Unease at Focus on Language, Identity in Kazakstan

Russians say nationalist sensitivities have been heightened by Moscow’s actions in Ukraine.

Unease at Focus on Language, Identity in Kazakstan

Russians say nationalist sensitivities have been heightened by Moscow’s actions in Ukraine.

The Ascension Cathedral in Almaty. Built in 1907, the cathedral serves the local Russian Orthodox community, and is made entirely of wood. (Photo: Deonisy Mit)
The Ascension Cathedral in Almaty. Built in 1907, the cathedral serves the local Russian Orthodox community, and is made entirely of wood. (Photo: Deonisy Mit)
Wednesday, 17 September, 2014

Nina Morozova, 73, a retired history teacher in Almaty, has lived in Kazakstan all her life.

Her family originally came from Russia’s Oryol region, but she was born in Petropavlovsk in northern Kazakstan and considers the country her home. Her daughter-in-law and many of her friends are Kazak.

Recently, however, she says she has sensed a change in attitudes towards ethnic Russians from the Kazak majority.

“Life has now become more complicated. They [Kazaks] try not to speak Russian they way they used to. Occasionally I get treated in a rude manner. Recently a young woman in the shop told me I should address her in Kazak only,” Morozova said. “In the past, when I visited places for work, I tried to speak Kazak with the locals.… If we made mistakes, they’d politely correct us. Now they demand that you speak it.”

Morozova can converse in basic Kazak and supports government policies to promote use of the language in public life. But attempts to impose it aggressively have alienated her.

“I just don’t want to respond,” she said, adding that she often hears comments like “go back to Russia”.

“Going back” is not something she has ever seriously considered.

She is aware of the Russian government’s “Compatriots” programme, which aims to help ethnic Russians living in former Soviet republics move to the Russian Federation. But with no close relatives in Russia, Morozova has no plans to move.

“My family is not going to leave unless we are forced to,” she added.

Morozova is one of about 3.7 million Russians, who make up the biggest minority in Kazakstan. According to last year’s figures, they make up 22 per cent of the 17 million strong population, while ethnic Kazaks account for more than 65 per cent.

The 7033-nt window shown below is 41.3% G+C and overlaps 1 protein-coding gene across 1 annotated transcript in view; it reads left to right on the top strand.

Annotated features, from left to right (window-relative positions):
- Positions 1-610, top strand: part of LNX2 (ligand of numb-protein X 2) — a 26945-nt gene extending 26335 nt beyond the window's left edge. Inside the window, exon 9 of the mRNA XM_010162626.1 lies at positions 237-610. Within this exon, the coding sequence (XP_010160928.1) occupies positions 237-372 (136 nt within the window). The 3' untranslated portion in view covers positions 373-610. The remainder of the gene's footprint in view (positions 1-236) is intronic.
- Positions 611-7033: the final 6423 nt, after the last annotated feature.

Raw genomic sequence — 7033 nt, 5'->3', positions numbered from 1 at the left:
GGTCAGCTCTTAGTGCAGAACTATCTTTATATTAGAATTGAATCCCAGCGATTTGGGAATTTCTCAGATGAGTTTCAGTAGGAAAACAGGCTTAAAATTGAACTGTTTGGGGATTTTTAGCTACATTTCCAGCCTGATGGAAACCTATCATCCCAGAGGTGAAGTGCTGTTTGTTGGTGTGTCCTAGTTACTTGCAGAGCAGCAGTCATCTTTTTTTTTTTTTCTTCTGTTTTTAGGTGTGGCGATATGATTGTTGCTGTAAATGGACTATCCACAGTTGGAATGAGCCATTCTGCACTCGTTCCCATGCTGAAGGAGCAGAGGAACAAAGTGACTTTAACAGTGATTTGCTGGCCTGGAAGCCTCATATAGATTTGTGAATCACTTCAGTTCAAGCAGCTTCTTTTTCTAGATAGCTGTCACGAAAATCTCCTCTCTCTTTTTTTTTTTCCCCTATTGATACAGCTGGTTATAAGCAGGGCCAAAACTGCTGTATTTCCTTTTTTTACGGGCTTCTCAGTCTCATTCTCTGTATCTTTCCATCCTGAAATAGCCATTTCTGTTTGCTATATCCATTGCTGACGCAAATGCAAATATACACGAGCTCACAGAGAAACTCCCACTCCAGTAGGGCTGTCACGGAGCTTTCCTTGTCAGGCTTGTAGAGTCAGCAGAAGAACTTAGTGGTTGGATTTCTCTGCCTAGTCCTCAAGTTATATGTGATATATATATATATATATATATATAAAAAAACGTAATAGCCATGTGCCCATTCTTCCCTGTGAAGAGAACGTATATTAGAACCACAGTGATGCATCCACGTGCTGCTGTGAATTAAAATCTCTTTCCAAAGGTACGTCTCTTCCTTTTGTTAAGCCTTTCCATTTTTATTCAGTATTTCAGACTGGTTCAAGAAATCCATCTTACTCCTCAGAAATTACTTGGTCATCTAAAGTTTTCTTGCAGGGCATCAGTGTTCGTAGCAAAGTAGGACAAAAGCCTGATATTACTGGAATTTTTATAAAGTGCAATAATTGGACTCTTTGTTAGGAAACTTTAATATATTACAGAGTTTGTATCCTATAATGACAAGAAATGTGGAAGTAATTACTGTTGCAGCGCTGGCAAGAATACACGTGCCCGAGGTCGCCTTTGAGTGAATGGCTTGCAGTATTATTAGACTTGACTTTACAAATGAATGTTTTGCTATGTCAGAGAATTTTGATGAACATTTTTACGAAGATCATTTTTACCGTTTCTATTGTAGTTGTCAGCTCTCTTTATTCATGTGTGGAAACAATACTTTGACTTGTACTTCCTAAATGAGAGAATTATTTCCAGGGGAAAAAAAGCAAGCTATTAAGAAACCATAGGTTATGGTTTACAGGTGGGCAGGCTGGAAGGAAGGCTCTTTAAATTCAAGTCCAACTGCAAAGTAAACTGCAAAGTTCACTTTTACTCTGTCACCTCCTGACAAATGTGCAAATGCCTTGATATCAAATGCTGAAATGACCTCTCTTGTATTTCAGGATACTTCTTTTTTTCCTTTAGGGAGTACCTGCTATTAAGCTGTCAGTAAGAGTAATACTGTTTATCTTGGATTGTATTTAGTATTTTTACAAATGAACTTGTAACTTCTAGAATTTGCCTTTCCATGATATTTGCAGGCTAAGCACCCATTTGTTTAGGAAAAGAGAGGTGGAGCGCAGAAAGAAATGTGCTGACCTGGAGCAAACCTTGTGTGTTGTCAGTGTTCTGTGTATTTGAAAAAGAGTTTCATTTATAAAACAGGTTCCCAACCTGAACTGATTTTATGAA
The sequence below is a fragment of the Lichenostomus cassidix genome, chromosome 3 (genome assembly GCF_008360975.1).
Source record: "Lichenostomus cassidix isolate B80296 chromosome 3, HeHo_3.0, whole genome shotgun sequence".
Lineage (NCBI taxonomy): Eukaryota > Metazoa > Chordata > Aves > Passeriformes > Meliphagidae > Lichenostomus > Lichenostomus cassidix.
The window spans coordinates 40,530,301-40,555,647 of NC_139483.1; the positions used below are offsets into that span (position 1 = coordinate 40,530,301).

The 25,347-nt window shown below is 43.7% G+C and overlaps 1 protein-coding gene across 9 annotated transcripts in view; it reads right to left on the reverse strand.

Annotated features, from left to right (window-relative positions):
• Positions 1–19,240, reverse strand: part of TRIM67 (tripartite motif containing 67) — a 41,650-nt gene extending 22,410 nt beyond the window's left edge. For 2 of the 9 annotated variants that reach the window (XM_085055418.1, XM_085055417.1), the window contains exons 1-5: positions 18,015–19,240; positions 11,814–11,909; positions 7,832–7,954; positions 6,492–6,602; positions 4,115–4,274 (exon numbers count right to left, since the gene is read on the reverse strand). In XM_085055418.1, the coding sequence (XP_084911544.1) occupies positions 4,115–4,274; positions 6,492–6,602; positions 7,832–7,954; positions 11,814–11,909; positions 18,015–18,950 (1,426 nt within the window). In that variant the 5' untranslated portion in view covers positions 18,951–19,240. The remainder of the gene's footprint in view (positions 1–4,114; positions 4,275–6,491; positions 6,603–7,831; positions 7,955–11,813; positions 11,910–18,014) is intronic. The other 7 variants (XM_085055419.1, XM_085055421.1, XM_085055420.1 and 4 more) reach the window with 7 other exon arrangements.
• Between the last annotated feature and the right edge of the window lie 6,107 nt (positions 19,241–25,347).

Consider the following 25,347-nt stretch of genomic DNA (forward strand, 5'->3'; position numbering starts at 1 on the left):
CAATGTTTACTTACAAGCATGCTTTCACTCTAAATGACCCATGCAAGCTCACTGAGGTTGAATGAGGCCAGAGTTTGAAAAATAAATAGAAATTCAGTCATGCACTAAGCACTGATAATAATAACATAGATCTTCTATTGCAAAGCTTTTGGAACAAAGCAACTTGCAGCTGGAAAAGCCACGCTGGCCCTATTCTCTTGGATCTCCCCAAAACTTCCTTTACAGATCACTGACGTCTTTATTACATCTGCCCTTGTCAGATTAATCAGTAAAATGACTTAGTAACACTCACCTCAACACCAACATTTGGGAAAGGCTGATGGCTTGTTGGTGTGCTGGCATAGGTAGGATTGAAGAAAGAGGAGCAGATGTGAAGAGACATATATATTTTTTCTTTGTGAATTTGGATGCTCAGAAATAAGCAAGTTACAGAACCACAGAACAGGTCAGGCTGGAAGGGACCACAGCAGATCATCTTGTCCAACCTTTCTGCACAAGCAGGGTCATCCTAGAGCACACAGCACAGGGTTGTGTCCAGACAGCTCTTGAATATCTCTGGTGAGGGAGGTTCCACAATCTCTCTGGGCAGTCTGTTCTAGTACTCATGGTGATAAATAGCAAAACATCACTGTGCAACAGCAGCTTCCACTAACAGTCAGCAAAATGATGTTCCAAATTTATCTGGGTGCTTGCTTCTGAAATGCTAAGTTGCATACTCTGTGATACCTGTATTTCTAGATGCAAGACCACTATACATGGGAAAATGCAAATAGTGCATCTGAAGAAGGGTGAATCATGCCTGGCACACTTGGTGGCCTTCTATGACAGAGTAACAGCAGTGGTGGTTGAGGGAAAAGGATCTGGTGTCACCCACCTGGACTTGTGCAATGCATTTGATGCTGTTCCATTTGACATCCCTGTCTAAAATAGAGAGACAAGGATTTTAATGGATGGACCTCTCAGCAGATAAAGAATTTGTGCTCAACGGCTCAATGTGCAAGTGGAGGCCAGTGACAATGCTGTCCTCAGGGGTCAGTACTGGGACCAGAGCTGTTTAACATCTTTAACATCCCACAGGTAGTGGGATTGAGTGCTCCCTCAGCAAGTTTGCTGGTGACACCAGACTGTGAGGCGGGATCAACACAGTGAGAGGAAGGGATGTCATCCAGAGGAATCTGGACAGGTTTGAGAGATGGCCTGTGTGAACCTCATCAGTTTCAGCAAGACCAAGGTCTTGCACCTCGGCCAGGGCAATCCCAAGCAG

As well as pressure to learn and speak Kazak, Russians also complain of feeling sidelined from political decision-making. Knowledge of Kazak is increasingly a requirement for civil service appointments, and only a handful of Russians represented at a senior level in politics.

Many have surreptitiously acquired Russian passports, even though dual nationality is not allowed under Kazak law and the government is cracking down on the practice. Last month, it proposed integrating its migration data with Russia to make it easier to check whether people applying for passports had renounced their Kazak citizenship.

Sensitivities have been heightened by events in Ukraine, in particular Moscow’s annexation of Crimea under the pretext of “protecting Russian-speakers”. This has clear and unsettling implications for Kazakstan, especially in the country’s north, home to a substantial Russian community.


Marina Sabitova, a political analyst, said there was no risk of an imminent exodus. She noted several waves of migration from Central Asia since the collapse of the Soviet Union in the early 1990s, driven by a range of economic and political factors. In 1989, Russians made up 37 per cent of the population of Kazakstan.

“But now the migration situation has stabilised and people are substantially less willing to change their place of residence. They demonstrate a more rational attitude, and no one takes a spontaneous decision to move to another country,” she said. “These days, only armed conflict or fears for the lives of their children would prompt ethnic Russians in Kazakstan to leave the country.”